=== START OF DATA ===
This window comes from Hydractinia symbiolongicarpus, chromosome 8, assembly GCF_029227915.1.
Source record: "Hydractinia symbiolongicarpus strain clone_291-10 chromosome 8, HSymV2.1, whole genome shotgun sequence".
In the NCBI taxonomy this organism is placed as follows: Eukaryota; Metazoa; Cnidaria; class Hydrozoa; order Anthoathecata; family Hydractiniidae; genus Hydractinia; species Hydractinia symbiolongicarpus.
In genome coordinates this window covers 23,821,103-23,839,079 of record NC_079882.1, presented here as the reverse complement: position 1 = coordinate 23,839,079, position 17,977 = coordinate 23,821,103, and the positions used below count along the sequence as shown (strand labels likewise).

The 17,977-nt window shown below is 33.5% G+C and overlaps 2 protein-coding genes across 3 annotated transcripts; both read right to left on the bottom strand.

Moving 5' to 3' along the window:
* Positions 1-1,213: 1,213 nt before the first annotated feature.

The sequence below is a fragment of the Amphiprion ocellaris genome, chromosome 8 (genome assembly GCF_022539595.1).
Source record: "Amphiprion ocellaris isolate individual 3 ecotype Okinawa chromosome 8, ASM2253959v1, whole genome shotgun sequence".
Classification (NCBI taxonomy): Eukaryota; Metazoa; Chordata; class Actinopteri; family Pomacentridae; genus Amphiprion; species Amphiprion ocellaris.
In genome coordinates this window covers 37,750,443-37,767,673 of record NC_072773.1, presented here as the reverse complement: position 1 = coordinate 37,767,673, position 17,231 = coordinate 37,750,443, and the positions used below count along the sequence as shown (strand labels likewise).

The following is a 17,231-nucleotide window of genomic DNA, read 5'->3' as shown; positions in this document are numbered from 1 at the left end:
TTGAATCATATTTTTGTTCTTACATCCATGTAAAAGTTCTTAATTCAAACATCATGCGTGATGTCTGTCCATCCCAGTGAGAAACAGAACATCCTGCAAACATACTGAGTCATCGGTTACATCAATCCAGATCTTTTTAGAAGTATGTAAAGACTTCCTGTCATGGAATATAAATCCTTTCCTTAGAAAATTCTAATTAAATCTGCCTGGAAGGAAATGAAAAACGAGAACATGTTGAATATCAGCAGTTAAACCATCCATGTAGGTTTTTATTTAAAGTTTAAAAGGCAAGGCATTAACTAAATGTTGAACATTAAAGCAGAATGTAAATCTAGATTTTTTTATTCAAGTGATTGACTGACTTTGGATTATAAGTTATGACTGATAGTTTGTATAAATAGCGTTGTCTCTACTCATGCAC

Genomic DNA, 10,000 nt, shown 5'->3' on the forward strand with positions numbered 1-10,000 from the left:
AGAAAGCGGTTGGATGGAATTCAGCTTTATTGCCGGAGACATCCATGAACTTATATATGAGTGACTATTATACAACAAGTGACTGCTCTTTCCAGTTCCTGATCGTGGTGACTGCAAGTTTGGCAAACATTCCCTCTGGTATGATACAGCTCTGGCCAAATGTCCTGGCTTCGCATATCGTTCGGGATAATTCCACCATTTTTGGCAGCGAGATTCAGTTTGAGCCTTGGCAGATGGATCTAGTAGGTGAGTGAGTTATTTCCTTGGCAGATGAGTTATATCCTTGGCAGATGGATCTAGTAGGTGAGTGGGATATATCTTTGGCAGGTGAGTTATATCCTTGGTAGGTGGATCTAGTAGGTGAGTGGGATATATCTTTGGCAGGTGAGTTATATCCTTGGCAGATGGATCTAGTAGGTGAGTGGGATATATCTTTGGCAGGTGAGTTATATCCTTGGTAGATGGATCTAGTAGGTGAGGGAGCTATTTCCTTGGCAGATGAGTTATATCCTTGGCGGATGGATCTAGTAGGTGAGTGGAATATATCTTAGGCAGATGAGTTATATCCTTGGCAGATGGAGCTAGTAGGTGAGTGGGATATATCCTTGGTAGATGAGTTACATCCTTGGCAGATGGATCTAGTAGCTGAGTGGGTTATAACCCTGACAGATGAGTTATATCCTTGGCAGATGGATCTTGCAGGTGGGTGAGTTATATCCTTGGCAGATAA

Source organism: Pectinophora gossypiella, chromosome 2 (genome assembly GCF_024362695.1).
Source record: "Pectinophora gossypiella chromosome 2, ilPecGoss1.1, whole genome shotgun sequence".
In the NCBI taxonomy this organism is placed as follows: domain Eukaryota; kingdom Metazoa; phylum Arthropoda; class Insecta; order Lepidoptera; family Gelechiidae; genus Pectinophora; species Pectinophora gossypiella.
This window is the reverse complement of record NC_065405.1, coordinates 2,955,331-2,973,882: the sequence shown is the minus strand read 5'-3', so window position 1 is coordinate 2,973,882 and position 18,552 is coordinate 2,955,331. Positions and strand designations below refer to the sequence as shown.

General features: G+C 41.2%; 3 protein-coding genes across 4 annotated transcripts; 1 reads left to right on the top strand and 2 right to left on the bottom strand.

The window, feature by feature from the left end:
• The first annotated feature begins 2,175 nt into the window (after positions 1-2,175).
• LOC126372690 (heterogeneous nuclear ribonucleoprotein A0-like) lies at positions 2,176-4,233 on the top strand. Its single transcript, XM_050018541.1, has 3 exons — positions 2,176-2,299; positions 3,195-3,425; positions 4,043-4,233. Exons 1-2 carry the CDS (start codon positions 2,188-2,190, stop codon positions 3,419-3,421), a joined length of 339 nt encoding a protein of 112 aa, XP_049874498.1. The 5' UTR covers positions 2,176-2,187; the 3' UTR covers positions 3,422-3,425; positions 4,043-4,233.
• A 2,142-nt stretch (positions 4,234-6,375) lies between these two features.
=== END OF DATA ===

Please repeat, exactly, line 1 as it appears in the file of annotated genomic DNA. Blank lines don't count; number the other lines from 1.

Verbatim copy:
This window comes from Hydractinia symbiolongicarpus, chromosome 8, assembly GCF_029227915.1.